3. Hey just to let you guys know, I am afraid I am not the one responsible for neither the translation nor the commentary, this is solely the work of "Rhoda". I posted so you could appreciate this poem with me… I wish there were more Rhoda’s out there who could bring these precious poems to life for those of us that can not completely comprehend it in Af Somali.. By the way, I am glad y'all enjoyed it!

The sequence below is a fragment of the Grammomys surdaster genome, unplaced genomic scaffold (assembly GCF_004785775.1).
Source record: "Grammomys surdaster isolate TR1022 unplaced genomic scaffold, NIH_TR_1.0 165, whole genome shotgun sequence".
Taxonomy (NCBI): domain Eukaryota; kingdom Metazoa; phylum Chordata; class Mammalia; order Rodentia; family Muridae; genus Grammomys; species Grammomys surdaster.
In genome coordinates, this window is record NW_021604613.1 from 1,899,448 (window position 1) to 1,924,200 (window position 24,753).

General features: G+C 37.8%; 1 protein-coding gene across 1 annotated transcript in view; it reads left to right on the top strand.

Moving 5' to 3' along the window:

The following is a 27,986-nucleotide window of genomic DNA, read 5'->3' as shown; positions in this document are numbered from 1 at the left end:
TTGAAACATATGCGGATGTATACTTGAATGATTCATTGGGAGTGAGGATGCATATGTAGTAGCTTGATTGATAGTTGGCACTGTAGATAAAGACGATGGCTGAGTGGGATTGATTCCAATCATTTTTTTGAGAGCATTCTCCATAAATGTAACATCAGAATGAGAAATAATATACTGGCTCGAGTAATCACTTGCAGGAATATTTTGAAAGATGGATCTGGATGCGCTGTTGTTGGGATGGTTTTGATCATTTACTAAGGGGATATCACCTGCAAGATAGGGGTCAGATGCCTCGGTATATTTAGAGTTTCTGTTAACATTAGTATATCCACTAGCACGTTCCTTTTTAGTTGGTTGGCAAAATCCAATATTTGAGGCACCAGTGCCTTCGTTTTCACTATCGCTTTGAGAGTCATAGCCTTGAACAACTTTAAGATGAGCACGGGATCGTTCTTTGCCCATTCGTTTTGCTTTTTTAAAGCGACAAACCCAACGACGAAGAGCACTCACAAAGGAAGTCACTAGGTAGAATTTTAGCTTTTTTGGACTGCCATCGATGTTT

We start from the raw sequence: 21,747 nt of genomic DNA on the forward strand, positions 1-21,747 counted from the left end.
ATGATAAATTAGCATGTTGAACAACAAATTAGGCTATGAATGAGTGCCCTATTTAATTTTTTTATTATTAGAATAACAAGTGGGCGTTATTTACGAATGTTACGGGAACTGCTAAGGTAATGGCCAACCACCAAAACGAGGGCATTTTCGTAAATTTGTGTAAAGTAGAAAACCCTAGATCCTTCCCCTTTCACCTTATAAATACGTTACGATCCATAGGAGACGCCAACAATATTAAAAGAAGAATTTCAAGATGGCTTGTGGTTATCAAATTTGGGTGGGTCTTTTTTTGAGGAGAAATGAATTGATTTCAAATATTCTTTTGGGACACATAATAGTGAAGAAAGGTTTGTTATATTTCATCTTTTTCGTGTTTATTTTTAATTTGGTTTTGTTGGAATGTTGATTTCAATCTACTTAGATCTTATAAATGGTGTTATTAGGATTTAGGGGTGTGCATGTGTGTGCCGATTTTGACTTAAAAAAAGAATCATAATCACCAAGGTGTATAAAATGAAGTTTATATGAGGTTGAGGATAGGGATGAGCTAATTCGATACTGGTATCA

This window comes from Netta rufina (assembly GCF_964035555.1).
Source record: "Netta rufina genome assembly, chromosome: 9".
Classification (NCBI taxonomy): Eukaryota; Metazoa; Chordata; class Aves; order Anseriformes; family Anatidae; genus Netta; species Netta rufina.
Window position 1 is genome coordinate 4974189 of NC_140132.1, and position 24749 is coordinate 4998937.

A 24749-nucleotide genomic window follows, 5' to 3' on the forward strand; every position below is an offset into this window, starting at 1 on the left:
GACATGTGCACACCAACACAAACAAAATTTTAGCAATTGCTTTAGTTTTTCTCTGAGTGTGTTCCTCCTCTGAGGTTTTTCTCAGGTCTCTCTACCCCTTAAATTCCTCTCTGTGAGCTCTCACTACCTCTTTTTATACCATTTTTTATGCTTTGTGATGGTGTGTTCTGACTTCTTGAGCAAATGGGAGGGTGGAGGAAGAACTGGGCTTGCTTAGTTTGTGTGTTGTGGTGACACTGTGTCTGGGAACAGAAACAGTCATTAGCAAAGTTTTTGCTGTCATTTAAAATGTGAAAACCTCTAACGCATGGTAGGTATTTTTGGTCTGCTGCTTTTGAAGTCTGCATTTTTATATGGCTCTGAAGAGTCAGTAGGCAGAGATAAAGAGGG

4. Hey Admin, I wanted to change my password for a long time now becasue I am still using that temp. password given to me when I first registered. I keep having to go back to my email to get the reggid password so i can log on, very tedious work indeed!..Ooh the things I have to do to come on this site... Anyways, why does it say 'You are not logged in' when I am obviously logged on?...and why can't I preview my posts before I post it?... I think this site just doesn't like me... :confused: